For others, mixing drugs with work hasn’t been so easy.
Musk’s Tesla reportedly has a lax attitude toward drug use at work, including some employees who come to work high on cannabis or psychedelics.
Former California Tesla factory employee SO Svensson was reportedly enjoying his off-hours freely, but was fired after trying to sell drug-infused brownies to a co-worker who turned out to be an undercover drug agent.
He received no support from Musk or the company, Ynetnews reported.
The dark side of this drug use has also come into public view in several notable incidents.
Reports suggest that former Zappos CEO Tony Hsieh’s death in 2020 was linked to his prodigious use of ketamine and nitrous oxide.
Before CashApp founder Bob Lee was stabbed to death, he was known to be part of a sex and drugs swinger party lifestyle in San Francisco. His autopsy revealed cocaine and ketamine in his system.
The late Steve Jobs, founder of Apple, spoke openly about his use of LSD. Jobs said it was one of the most important things he had ever done in his life.
Tim Sae Koo founded a digital marketing startup in Silicon Valley, but in 2014 a deep psychedelic experience led him to sell the company.
Tim Sae Koo now runs Reunion Ayahuasca Center in Costa Rica, where tech entrepreneurs come to drink the powerful psychedelic drink ayahuasca, which contains the chemical DMT.
The man accused of her murder, Nima Momeni, was a technology consultant who seemed to blame Lee for involving Momeni’s sister, Khazar, in this world of sex and drugs.
Khazar did not show up for his DUI court hearing this week.
Psychedelic drugs have stolen the spotlight in recent years, away from the former drug of choice of the Silicon Valley elite: stimulants.
For years, ADHD stimulant medications like Adderall and Ritalin have fueled marathon workdays for coders and programmers working under brutal deadlines.
These habits persist, according to a 2023 study that showed 80 percent of tech executives surveyed used medication, either with or without medical supervision.
thirty four percent They were using stimulant drugs.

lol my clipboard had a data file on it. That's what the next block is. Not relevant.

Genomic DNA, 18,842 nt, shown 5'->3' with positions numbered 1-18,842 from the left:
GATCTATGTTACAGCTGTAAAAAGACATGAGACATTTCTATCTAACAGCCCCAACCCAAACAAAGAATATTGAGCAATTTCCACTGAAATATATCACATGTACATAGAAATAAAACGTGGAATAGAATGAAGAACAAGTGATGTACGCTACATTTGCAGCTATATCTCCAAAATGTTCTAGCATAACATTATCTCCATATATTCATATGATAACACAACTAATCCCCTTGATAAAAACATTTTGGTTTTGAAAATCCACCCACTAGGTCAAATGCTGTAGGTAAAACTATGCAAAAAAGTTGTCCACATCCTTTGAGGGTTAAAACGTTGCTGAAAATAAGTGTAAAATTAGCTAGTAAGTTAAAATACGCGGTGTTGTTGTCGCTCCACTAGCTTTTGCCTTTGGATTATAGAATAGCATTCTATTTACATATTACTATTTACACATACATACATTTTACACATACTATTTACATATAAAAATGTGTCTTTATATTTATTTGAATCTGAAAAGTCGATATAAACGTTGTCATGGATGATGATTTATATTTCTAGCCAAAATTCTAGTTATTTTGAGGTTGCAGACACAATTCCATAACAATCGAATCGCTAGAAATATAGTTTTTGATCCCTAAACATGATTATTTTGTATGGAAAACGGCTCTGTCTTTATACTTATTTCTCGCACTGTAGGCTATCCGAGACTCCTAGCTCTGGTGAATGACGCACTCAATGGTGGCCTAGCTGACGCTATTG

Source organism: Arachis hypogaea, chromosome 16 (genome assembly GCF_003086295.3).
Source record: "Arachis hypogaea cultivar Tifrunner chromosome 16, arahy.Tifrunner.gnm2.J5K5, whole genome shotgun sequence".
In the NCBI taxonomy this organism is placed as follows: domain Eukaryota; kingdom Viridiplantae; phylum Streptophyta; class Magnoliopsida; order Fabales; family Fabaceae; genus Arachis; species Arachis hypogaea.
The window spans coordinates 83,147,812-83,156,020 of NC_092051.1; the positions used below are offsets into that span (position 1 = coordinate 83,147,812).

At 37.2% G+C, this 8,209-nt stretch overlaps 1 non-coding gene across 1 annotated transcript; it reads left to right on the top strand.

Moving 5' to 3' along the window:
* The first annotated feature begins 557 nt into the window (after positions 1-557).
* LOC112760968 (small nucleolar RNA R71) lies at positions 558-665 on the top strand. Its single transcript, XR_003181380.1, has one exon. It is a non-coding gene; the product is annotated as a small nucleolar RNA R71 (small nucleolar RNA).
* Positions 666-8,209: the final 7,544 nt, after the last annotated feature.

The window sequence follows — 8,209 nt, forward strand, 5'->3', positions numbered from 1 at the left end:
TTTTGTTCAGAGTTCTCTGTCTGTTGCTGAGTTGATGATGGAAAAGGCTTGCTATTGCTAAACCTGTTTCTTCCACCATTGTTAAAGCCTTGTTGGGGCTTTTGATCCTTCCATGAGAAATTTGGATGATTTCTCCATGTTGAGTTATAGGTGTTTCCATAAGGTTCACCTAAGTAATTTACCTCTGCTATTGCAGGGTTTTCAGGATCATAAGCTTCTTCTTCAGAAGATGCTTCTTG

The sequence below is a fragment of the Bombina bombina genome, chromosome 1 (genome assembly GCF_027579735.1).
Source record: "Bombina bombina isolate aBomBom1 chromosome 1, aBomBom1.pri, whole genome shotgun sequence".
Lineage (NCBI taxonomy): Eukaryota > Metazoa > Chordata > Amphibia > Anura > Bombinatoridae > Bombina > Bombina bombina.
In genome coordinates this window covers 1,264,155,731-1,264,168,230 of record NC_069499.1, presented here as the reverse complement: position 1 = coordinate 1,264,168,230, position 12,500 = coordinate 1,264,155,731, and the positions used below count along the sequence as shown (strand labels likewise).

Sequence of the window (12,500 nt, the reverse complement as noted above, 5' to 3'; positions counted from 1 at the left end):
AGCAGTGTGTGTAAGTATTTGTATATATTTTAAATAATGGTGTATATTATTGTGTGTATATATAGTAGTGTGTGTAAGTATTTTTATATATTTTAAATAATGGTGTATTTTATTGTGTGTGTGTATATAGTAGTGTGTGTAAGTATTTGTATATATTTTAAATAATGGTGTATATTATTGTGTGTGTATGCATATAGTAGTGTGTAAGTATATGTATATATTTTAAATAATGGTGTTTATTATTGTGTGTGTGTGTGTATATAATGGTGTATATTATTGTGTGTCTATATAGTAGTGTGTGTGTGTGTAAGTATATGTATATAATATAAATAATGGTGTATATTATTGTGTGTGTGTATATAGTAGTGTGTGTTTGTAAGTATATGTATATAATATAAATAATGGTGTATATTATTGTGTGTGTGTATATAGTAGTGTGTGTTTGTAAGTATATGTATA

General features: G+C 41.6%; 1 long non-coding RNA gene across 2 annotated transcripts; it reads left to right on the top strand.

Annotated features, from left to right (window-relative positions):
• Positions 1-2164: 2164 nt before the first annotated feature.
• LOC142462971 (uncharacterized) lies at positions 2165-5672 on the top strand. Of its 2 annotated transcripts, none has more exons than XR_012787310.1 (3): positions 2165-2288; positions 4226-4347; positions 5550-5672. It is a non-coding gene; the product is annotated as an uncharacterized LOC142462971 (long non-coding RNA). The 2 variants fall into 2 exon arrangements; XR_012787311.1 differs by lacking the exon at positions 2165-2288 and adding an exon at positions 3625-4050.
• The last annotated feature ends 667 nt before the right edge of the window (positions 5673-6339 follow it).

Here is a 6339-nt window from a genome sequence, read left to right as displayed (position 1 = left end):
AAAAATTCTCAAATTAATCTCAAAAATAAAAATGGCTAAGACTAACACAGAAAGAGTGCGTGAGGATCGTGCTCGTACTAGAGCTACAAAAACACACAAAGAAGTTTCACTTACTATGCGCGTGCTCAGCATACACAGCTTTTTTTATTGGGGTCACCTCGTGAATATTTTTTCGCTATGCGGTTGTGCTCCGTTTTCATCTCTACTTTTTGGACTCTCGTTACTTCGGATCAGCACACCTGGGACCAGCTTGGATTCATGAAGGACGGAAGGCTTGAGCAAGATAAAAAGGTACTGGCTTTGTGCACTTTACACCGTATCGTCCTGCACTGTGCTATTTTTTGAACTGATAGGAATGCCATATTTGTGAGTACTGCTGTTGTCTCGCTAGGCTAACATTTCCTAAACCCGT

Although “mind-expanding” psychedelic drugs have become the Valley’s substances of choice, the reasoning behind it is the same: investors demand big returns, which means not only hard work but also creative thinking.
“Investors don’t want a normal person or a normal company,” BuildBetter.ai CEO Spencer Shulem told Ynetnews. “They want something extraordinary, but you are not born extraordinary.”
Substance use is not limited to public figures.
As Ynetnews and other outlets have reported, there is a culture among the tech elite of pressuring people to take drugs.
Sometimes that pressure is not external, but rather a clear, unspoken message that this is what needs to be done to be considered trustworthy at the higher levels of power.
As Emily Chang reported in his book BrotopiaDrug-fueled sex parties among Silicon Valley’s elite have a double standard when it comes to gender.
In previous reports about some of Silicon Valley’s sex parties, women who work in the tech industry have described an environment in which they are damned if they do and damned if they don’t.
Refusing to participate in private parties where MDMA and other drugs are offered risks being labeled a prude.
This has serious professional consequences also, in terms of lost job opportunities.
When male executives attend, they are applauded. Men in the technology sector have compared attending these parties to a day on the golf course, in terms of professional networking.
When women do it, they lose respect. But if they don’t attend, they risk being seen as untrustworthy.